Independent Azerbaijan

Following the proclamation of Azerbaijan's independence in 1918, the Armenian nationalist Dashnaktsutyun Party became increasingly active in the then Bolshevik-occupied Baku. There were, according to Russian statistics, at this time 120,000 Armenians living in the Baku Province.[13] A number of members of the governing body of the Baku Commune consisted of ethnic Armenians. Despite pledging non-involvement, the Dashnaks mobilized Armenian militia units to participate in the massacres of Baku's Muslim population in March 1918, killing thousands.[14] Five months later, the Armenian community itself dwindled as thousands of Armenians either fled Baku or were massacred at the approach of the Turkish–Azeri army (which seized the city from the Bolsheviks).[15] Regardless of these events, on December 18, 1918, ethnic Armenians (including members of the Dashnaktsutyun) were represented in the newly formed Azerbaijani parliament, constituting 11 of its 96 members.[16]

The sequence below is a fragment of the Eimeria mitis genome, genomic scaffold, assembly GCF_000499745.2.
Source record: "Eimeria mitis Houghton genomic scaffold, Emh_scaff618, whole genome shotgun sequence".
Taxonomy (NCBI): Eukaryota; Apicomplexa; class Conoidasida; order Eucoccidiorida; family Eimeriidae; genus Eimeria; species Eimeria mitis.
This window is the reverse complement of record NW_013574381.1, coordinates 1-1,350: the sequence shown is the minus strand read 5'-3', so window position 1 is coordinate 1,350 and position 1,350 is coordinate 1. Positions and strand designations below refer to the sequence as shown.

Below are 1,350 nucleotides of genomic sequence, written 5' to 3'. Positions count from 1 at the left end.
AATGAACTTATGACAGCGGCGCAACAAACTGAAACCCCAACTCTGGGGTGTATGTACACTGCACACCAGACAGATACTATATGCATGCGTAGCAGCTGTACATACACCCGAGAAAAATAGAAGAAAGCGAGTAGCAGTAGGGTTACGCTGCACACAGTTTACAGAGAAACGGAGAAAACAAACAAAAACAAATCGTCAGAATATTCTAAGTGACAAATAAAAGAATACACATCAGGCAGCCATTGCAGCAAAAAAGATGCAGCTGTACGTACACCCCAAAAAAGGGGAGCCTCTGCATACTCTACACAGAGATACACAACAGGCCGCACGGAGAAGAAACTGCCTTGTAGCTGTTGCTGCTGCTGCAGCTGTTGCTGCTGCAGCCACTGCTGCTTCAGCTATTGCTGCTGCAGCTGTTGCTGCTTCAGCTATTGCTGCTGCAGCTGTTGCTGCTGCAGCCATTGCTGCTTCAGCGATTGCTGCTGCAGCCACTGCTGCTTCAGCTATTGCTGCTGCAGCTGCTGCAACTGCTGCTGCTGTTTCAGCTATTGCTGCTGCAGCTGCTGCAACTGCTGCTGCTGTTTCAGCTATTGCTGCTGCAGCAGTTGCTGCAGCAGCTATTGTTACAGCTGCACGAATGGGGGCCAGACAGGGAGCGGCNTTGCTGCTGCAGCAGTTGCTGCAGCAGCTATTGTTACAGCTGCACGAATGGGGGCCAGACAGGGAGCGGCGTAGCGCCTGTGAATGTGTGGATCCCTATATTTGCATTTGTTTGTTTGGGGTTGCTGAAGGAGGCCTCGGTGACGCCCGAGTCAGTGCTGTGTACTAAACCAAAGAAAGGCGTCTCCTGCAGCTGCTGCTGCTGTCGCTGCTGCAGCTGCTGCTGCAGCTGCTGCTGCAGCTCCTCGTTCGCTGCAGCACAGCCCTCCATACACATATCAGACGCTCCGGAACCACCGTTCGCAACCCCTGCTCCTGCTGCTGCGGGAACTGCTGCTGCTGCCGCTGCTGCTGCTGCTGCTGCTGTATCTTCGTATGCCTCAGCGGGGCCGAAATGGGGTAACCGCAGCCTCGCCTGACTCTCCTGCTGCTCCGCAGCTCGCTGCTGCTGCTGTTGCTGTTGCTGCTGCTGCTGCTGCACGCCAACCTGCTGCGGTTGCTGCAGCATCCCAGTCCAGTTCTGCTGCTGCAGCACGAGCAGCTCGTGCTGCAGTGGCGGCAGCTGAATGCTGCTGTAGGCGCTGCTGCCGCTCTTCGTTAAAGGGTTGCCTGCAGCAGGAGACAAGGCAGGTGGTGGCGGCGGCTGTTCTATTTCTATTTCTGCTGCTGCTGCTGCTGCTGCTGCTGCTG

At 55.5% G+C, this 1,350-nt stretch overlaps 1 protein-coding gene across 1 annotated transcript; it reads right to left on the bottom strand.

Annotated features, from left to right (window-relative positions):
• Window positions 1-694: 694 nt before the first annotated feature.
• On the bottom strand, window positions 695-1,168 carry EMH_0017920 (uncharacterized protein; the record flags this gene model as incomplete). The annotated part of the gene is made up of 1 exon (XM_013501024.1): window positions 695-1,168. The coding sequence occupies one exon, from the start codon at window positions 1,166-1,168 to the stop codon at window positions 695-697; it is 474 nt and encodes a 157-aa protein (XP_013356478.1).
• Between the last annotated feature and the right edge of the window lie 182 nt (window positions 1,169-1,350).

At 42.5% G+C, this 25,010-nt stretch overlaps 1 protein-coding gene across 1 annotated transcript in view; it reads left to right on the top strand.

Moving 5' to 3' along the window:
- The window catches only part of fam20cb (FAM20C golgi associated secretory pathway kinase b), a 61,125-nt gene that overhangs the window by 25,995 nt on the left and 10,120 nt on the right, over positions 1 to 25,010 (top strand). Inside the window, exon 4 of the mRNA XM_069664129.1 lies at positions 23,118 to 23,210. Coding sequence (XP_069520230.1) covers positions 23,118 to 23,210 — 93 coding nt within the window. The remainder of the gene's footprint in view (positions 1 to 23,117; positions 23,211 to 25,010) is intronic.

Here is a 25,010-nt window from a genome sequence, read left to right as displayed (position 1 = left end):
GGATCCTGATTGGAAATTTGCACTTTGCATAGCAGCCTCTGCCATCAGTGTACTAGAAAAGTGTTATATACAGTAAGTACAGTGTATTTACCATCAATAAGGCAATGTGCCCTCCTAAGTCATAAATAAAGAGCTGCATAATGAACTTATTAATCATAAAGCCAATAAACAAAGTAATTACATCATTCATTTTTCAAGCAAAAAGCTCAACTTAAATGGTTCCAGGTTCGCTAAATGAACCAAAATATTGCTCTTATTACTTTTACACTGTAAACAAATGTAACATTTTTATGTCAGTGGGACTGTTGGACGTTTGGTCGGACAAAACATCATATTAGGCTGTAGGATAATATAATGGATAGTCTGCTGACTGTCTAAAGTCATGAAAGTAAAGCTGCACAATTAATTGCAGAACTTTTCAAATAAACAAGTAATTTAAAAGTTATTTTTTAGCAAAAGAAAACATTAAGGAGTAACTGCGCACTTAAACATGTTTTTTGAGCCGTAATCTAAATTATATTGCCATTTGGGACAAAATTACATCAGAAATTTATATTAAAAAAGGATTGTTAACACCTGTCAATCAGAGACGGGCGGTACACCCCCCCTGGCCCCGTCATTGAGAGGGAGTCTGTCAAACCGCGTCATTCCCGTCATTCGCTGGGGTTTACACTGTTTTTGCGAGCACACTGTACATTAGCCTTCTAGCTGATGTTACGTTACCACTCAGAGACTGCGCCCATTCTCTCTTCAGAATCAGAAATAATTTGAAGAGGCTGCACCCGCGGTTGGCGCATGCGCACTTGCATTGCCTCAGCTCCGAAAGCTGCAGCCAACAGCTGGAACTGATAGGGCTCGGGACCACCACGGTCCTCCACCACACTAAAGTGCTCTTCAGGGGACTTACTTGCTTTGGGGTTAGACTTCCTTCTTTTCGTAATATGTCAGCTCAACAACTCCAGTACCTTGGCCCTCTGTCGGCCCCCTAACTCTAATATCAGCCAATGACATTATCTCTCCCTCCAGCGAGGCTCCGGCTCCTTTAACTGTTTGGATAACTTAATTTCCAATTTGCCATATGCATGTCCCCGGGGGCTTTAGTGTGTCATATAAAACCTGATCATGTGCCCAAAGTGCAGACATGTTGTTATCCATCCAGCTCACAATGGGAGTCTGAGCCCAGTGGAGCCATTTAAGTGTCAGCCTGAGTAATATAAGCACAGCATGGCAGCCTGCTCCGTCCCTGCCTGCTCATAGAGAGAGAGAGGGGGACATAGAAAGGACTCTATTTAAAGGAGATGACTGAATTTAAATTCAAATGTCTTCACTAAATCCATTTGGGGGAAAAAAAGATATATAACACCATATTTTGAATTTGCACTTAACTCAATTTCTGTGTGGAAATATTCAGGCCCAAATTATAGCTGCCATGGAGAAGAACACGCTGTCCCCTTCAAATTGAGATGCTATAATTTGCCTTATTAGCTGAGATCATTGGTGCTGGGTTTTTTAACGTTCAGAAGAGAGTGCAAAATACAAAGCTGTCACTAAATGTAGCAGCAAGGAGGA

Soviet era

Following the Sovietisation of Azerbaijan, Armenians managed to reestablish a large and vibrant community in Baku made up of skilled professionals, craftsmen and intelligentsia and integrated into the political, economic and cultural life of Azerbaijan. The community grew steadily in part due to active migration of Nagorno-Karabakh Armenians to Baku and other large cities. The mainly-Armenian populated quarter of Baku called Ermenikend grew from a tiny village of oil-workers into a prosperous urban community.[17] At the outset of the Nagorno-Karabakh conflict in 1988, Baku alone had a larger Armenian population than Nagorno-Karabakh.[18] Armenians were widely represented in the state apparatus.[19]